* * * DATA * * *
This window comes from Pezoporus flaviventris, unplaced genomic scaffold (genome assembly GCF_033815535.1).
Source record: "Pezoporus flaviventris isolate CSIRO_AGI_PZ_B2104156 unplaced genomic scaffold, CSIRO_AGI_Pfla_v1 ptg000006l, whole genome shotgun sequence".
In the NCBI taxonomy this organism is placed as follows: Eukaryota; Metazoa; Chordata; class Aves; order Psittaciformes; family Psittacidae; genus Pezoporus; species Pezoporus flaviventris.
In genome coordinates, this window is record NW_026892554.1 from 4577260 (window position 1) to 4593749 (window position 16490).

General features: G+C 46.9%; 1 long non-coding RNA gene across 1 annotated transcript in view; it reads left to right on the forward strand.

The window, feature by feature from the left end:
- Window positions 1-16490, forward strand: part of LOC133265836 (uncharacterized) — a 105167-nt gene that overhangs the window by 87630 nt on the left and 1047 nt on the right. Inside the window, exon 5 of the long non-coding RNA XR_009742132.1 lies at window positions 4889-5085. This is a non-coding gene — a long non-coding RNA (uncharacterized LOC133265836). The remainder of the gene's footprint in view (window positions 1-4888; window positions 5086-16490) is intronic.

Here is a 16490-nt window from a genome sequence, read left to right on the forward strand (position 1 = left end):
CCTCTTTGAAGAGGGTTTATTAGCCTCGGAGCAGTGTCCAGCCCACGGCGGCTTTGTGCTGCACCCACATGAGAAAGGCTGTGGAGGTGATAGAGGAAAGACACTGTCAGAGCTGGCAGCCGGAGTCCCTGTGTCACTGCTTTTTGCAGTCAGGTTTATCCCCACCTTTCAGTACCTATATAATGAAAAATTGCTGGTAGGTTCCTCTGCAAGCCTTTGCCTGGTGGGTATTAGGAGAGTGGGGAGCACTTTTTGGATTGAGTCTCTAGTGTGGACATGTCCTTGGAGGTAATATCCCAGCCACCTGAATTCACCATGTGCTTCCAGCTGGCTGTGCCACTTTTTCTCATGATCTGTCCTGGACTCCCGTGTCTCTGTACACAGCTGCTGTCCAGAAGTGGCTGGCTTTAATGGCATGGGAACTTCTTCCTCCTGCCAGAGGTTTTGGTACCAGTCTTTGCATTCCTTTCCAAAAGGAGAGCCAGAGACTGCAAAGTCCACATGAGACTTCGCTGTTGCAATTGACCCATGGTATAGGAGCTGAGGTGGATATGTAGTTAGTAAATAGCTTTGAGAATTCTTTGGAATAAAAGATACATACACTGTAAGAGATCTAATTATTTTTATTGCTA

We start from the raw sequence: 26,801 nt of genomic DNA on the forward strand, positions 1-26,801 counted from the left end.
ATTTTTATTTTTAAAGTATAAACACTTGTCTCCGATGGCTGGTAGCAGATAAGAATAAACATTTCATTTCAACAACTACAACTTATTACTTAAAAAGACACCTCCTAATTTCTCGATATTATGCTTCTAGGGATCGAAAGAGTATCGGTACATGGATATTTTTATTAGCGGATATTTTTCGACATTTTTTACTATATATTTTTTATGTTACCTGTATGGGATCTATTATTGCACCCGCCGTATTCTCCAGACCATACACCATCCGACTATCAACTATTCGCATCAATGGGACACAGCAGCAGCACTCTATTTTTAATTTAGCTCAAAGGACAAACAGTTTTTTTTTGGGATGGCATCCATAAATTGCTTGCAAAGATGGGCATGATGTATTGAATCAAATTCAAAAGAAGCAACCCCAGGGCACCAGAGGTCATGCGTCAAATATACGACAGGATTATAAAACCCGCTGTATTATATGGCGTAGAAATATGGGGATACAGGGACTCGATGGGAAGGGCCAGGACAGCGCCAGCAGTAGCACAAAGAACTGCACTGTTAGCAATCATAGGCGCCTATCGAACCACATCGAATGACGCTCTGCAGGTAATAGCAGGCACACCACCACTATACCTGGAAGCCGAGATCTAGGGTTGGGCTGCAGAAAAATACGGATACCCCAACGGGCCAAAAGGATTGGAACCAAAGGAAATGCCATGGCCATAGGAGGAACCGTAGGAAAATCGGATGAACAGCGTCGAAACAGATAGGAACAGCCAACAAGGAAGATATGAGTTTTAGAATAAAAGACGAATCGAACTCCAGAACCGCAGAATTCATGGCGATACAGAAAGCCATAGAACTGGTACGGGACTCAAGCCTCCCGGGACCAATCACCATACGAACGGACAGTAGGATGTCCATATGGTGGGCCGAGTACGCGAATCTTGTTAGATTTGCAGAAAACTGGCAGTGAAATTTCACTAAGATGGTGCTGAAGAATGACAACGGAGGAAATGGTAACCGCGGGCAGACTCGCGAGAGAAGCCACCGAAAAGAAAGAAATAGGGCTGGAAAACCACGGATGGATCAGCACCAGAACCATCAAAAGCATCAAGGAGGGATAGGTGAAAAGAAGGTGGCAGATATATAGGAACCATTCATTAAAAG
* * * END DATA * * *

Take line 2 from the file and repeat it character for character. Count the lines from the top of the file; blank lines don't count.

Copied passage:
Source record: "Pezoporus flaviventris isolate CSIRO_AGI_PZ_B2104156 unplaced genomic scaffold, CSIRO_AGI_Pfla_v1 ptg000006l, whole genome shotgun sequence".